If you have had a federal Perkins Loan , you may also qualify to have all or part of that debt wiped away. (Perkins Loans are discontinued, for the record, but there are still many borrowers working to repay the ones disbursed before September 30, 2017.) If you’re a full-time firefighter, you may be able to get the entire Perkins Loan canceled , including interest accrued, after five years of service (the service must have started on August 14, 2008, or later).
Further, you must work for a local, state, or federal fire department or fire district. The way cancellation works is that 15% of the principal is canceled after the first and second years, 20% is canceled after the third and fourth years, and 30% is cancelled after the fifth year. You need to apply for the cancellation directly with the school that issued the Perkins Loan or the school’s loan servicer.
When looking for debt relief opportunities, be careful not to get sucked in by student loan forgiveness scams. Plenty of ads and websites promise to help you get student loan assistance by touting questionable programs, such as the Obama Student Loan Forgiveness plan. Some of these specifically target public service professionals, including firefighters.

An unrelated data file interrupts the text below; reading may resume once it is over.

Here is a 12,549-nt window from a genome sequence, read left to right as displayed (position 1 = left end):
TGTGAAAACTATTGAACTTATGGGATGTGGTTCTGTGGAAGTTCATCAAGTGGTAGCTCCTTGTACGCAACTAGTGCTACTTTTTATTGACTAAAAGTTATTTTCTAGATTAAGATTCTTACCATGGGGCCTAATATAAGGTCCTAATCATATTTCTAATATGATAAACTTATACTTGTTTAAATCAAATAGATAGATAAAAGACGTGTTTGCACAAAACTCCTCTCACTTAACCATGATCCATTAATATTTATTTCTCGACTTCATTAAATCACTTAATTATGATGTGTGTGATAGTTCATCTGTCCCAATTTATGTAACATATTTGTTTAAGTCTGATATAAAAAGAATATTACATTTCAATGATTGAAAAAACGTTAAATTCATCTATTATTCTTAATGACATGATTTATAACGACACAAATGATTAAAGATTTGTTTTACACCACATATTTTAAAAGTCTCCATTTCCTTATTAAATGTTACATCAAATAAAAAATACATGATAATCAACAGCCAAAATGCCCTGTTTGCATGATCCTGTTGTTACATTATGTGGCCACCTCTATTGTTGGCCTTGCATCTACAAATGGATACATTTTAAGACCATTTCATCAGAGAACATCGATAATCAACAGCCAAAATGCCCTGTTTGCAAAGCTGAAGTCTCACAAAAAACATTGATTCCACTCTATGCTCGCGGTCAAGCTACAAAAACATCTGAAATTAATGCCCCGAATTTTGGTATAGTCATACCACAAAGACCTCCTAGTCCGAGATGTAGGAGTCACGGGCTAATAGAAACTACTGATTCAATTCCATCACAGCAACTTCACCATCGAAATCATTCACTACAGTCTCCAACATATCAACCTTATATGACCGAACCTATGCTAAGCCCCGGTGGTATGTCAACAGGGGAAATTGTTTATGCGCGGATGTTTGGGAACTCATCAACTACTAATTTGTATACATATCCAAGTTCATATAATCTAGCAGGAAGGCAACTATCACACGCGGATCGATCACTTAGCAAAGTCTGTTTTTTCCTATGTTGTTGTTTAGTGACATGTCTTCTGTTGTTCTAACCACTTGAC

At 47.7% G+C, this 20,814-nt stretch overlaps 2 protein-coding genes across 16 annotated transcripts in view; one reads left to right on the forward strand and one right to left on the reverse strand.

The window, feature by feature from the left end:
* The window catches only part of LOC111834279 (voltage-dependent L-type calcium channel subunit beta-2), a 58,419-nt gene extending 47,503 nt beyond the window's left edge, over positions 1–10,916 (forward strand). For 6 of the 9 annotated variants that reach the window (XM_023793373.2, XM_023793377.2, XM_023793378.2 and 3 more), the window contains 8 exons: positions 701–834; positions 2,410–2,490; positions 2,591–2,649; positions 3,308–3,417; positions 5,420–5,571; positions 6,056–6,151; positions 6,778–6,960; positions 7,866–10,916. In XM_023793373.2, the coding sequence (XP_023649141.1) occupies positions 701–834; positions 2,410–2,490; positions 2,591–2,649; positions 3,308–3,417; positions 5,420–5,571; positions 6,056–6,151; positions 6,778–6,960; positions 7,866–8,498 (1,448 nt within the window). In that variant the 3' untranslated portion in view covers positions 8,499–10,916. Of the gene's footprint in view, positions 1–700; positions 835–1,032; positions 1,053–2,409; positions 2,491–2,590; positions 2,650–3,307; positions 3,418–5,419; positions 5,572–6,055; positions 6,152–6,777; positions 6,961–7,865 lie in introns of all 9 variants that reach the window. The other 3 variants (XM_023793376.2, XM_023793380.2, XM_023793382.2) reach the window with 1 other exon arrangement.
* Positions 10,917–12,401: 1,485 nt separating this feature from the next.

These organizations aim to take advantage of the fact that navigating the student loan forgiveness maze can be confusing. But in reality, they take your money only to fill out forms you could’ve submitted yourself for free, or even for performing no services at all. So tread carefully when looking for firefighter loan forgiveness, and focus on official programs you can access through the federal government or your loan servicer.
Consider Refinancing Your Student Loans
Another way to get a handle on your student debt is to look into refinancing with a private lender. For some borrowers, especially those with decent credit and employment history, refinancing can help obtain a lower interest rate and reduce the overall cost of the loan, depending on the term you select. It can also make your monthly payments lower, which makes them more affordable.